Finding Value Through an ESG Lens: PEI Keynote Interview with Blue Wolf Capital

Being systematic on the ‘S’ in ESG will help firms identify opportunities and build resilience, says Blue Wolf Capital’s Adam Blumenthal

New York-based Blue Wolf Capital, which has a portfolio made up largely of healthcare services and industrial companies, found itself on the frontline of the covid-19 pandemic in the early months of 2020. Adam Blumenthal, founder and managing partner, tells Private Equity International that the firm’s long-term focus on environmental, social and governance factors was fundamental to its ability to cope with the pressures brought by covid-19. Meanwhile, Blue Wolf’s attention to the ‘S’ in ESG is at the heart of its strategy to unlock value as it prepares for life after the pandemic.

Question: How has Blue Wolf been affected by covid-19 and how has it responded to the pandemic?

Due to the healthcare services aspect of our investment portfolio, we were aware of the likely impact of covid-19 very early. That insight meant we were able to educate our employees and put in place support across the portfolio to maintain safe workplaces and behaviours at our companies.

Through our longstanding Safety, Health and Environmental programme, we already had infrastructure in place that allowed us to not only roll out best practices but also to encourage broad cross-portfolio engagement of resources – which was necessary, because all our portfolio companies continued operating throughout the pandemic. All of them were deemed essential. We had to keep going and remain safely operational, despite the disruption.

Whether it was on the healthcare or the industrials side of the portfolio, we witnessed the heroism of frontline workers as they met the needs of society in the pandemic. We have a group of outpatient healthcare facilities that operate in areas of New York that were at the centre of the pandemic. Everyone around the world saw what was happening in Brooklyn. We had urgent care centres there, and people kept coming into work every day in the midst of covid-19, and had their workload increase.

The only good news is that now we have a year of experience on how you manage in a pandemic at a high-performance level, while keeping people safe and meeting society’s needs. We are far better prepared to do that today than we were a year ago.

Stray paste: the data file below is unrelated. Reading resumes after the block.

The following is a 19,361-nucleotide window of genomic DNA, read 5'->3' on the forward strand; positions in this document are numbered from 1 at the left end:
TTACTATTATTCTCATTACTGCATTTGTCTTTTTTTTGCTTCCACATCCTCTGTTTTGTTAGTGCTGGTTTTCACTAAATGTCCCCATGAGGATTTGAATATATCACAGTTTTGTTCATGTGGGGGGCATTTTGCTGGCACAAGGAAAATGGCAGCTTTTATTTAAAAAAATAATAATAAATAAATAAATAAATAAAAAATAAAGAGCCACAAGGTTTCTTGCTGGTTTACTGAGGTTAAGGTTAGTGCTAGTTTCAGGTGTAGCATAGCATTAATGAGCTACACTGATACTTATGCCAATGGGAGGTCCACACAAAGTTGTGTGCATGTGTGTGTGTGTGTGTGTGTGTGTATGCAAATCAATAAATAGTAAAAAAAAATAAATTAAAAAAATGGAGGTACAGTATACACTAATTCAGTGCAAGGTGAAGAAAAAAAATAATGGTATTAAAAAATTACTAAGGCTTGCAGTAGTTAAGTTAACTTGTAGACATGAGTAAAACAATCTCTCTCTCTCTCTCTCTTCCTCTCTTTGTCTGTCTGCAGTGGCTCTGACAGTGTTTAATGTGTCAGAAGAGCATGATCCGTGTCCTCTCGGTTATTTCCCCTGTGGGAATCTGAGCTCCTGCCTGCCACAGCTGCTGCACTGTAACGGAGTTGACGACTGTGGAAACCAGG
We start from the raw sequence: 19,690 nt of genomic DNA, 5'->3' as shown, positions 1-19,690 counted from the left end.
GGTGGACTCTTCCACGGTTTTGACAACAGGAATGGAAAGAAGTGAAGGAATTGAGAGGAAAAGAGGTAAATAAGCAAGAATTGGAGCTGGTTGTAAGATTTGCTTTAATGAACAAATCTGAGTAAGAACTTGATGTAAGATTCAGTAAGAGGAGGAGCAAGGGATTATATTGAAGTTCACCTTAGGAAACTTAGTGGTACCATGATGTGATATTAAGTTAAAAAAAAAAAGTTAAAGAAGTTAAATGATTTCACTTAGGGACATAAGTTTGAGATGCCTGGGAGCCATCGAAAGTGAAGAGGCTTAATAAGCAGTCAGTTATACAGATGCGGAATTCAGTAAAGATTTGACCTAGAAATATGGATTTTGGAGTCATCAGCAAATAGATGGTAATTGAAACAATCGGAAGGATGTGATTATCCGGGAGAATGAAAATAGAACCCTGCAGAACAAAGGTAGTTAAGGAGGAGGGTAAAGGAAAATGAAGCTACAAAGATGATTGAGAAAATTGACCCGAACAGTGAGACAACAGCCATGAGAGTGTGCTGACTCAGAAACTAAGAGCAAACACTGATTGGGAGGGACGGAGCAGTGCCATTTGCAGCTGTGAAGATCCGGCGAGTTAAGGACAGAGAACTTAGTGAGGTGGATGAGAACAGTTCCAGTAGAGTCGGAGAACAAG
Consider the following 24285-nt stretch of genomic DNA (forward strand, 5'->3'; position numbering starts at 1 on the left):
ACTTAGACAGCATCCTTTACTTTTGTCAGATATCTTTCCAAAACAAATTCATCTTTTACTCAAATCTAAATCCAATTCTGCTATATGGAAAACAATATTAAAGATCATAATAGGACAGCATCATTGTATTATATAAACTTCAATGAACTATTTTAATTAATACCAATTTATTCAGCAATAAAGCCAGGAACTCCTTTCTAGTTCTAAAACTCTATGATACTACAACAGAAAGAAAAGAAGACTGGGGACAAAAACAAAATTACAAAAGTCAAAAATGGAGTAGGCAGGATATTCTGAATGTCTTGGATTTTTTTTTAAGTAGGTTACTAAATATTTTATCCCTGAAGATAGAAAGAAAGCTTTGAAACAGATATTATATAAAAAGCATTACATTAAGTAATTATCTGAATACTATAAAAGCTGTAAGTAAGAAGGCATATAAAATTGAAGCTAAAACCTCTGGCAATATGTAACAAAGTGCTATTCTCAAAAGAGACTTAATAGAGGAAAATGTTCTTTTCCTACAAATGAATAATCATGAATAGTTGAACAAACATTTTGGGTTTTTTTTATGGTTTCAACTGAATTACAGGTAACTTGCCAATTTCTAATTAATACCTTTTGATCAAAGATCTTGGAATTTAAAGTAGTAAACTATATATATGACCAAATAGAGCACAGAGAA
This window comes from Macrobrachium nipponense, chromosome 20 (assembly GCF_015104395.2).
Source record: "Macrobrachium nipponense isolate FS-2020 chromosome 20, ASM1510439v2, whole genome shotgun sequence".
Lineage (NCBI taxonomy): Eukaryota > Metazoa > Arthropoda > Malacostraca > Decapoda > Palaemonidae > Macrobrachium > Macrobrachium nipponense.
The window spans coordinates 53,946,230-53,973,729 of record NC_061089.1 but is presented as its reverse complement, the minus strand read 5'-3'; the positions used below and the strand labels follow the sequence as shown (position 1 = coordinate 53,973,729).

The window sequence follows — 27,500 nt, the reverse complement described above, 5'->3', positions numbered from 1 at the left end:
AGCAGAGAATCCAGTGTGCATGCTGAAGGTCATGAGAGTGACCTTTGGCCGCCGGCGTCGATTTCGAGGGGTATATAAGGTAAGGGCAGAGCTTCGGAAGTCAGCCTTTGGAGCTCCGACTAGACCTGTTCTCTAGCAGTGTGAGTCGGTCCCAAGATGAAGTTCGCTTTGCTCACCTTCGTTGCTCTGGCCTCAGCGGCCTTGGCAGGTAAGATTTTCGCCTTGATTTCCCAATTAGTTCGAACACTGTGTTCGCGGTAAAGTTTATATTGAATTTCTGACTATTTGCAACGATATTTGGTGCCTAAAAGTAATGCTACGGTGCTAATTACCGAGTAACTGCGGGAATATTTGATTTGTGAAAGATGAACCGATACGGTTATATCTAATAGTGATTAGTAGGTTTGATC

Question: Blue Wolf has been focusing on ESG for many years; how did that contribute to the resiliency of its portfolio when covid-19 arrived?

We have always had a focus, portfolio-wide, on managing human capital and on employee health and safety. We think that engagement with our employees is an important driver of business success, and we have formal governance systems to ensure our portfolio companies are doing that – that is getting onto the ‘G’ in ESG. You need a governance process. Without the ‘G’, it just does not happen. You need to know what you are doing and measure it through board committees.

We have used the ‘G’ features of ESG to put in place supports for the ‘S’. Having emphasised employee health and safety at the board and C-suite level for many years, when the crisis hit we did not have any questions about what our priorities would be or need to invent any new tools. If there are no questions about priorities and if you have the tools, it is easy for people to do the right thing.

We were able to track covid-19 infection rates across the portfolio and we found that less than 5 percent of our employees who contracted covid-19 were infected at work. We were able to demonstrate that if you are focused on providing people with a safe place to work and with the tools and the education to work safely, then it can be done. We are extremely proud of our work to make that happen.

Question: The pandemic has highlighted inequalities in the US healthcare system. What is Blue Wolf doing to address these?

The American healthcare system is well known for its inefficiency. Although the US has some of the best healthcare in the world at the highest level, on average it provides lower-quality outcomes at a higher cost than in many other developed nations. Closing that gap is a driver of value.

Blue Wolf’s approach to healthcare can be summarised by something called the Triple Aim – having better health, at a lower cost, with a higher level of patient satisfaction. We believe that the way to tell if you are creating value in American healthcare is whether your strategy is delivering on the Triple Aim. That has led us to embrace distributed home and community-based services that improve population health.